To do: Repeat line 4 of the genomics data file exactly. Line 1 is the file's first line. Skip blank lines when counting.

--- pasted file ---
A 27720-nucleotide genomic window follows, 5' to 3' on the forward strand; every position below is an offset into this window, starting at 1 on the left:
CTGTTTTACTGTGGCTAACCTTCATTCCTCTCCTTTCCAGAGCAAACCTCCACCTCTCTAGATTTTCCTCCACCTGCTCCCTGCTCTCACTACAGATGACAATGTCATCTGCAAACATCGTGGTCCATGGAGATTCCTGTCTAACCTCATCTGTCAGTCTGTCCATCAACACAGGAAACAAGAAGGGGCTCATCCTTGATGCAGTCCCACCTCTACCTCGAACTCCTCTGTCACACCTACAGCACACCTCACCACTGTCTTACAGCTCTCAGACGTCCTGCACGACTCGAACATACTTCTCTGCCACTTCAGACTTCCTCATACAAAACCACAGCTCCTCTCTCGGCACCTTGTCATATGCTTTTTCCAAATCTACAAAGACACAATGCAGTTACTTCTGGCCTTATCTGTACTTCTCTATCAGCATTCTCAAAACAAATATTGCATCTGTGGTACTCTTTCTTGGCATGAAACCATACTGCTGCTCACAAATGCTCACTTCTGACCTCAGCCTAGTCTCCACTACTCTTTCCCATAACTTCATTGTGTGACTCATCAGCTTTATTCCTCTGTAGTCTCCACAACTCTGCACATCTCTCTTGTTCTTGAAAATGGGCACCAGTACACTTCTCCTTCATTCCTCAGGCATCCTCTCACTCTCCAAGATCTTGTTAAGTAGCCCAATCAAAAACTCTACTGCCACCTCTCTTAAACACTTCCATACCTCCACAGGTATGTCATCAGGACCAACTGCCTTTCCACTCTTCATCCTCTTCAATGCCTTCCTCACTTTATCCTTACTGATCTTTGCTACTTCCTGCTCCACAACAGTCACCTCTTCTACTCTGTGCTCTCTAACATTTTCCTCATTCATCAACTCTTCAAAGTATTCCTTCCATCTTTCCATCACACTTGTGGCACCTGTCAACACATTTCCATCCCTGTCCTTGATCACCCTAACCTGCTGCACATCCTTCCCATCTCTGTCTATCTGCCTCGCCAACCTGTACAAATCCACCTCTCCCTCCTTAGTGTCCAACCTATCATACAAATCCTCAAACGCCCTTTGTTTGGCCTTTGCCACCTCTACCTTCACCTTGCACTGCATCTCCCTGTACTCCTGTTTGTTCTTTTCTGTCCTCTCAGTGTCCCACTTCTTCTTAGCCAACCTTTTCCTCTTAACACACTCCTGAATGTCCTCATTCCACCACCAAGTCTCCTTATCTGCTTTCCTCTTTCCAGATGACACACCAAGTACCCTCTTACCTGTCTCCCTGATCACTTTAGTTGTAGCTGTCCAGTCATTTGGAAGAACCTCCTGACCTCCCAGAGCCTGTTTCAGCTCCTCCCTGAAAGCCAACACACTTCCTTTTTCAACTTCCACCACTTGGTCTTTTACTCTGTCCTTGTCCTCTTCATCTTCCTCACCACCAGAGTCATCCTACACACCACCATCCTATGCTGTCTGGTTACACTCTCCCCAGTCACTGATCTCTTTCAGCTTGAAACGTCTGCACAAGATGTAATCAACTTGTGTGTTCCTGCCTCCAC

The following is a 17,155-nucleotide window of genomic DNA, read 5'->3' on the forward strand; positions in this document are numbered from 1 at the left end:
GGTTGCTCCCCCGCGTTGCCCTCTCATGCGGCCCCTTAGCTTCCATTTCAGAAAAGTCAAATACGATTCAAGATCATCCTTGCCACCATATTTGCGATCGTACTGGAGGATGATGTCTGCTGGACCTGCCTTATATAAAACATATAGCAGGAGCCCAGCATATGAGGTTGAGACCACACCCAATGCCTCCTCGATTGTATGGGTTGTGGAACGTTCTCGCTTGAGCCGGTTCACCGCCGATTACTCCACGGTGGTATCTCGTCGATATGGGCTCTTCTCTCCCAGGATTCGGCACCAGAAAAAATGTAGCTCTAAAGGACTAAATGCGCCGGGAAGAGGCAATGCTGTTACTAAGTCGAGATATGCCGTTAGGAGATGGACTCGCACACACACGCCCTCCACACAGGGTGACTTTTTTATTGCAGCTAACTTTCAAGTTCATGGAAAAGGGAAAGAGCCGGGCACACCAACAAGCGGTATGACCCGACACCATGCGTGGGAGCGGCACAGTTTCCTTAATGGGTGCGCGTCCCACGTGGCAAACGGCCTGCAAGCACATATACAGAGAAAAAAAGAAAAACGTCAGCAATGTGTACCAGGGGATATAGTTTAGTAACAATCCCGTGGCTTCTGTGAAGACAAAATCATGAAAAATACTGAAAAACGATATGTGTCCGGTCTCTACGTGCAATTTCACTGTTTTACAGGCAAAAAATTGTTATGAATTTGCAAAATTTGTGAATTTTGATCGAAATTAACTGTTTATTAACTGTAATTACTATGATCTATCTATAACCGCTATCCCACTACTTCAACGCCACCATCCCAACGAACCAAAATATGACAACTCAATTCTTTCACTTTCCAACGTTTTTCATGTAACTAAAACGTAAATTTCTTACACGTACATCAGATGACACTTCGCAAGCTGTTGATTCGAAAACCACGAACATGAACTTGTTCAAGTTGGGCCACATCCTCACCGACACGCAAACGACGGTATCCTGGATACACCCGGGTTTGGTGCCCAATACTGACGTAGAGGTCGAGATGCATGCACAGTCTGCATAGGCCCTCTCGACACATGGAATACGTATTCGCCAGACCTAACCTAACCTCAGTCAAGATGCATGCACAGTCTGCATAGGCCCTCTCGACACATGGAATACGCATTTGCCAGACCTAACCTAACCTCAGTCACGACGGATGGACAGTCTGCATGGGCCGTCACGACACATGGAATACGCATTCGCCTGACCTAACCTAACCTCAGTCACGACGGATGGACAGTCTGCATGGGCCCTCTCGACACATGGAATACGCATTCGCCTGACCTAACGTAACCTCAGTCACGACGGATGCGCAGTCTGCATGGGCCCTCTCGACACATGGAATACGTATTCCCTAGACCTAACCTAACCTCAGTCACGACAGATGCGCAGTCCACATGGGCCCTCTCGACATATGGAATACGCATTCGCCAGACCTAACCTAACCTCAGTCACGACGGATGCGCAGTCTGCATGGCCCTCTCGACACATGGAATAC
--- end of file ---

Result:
GGTTGCTCCCCCGCGTTGCCCTCTCATGCGGCCCCTTAGCTTCCATTTCAGAAAAGTCAAATACGATTCAAGATCATCCTTGCCACCATATTTGCGATCGTACTGGAGGATGATGTCTGCTGGACCTGCCTTATATAAAACATATAGCAGGAGCCCAGCATATGAGGTTGAGACCACACCCAATGCCTCCTCGATTGTATGGGTTGTGGAACGTTCTCGCTTGAGCCGGTTCACCGCCGATTACTCCACGGTGGTATCTCGTCGATATGGGCTCTTCTCTCCCAGGATTCGGCACCAGAAAAAATGTAGCTCTAAAGGACTAAATGCGCCGGGAAGAGGCAATGCTGTTACTAAGTCGAGATATGCCGTTAGGAGATGGACTCGCACACACACGCCCTCCACACAGGGTGACTTTTTTATTGCAGCTAACTTTCAAGTTCATGGAAAAGGGAAAGAGCCGGGCACACCAACAAGCGGTATGACCCGACACCATGCGTGGGAGCGGCACAGTTTCCTTAATGGGTGCGCGTCCCACGTGGCAAACGGCCTGCAAGCACATATACAGAGAAAAAAAGAAAAACGTCAGCAATGTGTACCAGGGGATATAGTTTAGTAACAATCCCGTGGCTTCTGTGAAGACAAAATCATGAAAAATACTGAAAAACGATATGTGTCCGGTCTCTACGTGCAATTTCACTGTTTTACAGGCAAAAAATTGTTATGAATTTGCAAAATTTGTGAATTTTGATCGAAATTAACTGTTTATTAACTGTAATTACTATGATCTATCTATAACCGCTATCCCACTACTTCAACGCCACCATCCCAACGAACCAAAATATGACAACTCAATTCTTTCACTTTCCAACGTTTTTCATGTAACTAAAACGTAAATTTCTTACACGTACATCAGATGACACTTCGCAAGCTGTTGATTCGAAAACCACGAACATGAACTTGTTCAAGTTGGGCCACATCCTCACCGACACGCAAACGACGGTATCCTGGATACACCCGGGTTTGGTGCCCAATACTGACGTAGAGGTCGAGATGCATGCACAGTCTGCATAGGCCCTCTCGACACATGGAATACGTATTCGCCAGACCTAACCTAACCTCAGTCAAGATGCATGCACAGTCTGCATAGGCCCTCTCGACACATGGAATACGCATTTGCCAGACCTAACCTAACCTCAGTCACGACGGATGGACAGTCTGCATGGGCCGTCACGACACATGGAATACGCATTCGCCTGACCTAACCTAACCTCAGTCACGACGGATGGACAGTCTGCATGGGCCCTCTCGACACATGGAATACGCATTCGCCTGACCTAACGTAACCTCAGTCACGACGGATGCGCAGTCTGCATGGGCCCTCTCGACACATGGAATACGTATTCCCTAGACCTAACCTAACCTCAGTCACGACAGATGCGCAGTCCACATGGGCCCTCTCGACATATGGAATACGCATTCGCCAGACCTAACCTAACCTCAGTCACGACGGATGCGCAGTCTGCATGGCCCTCTCGACACATGGAATAC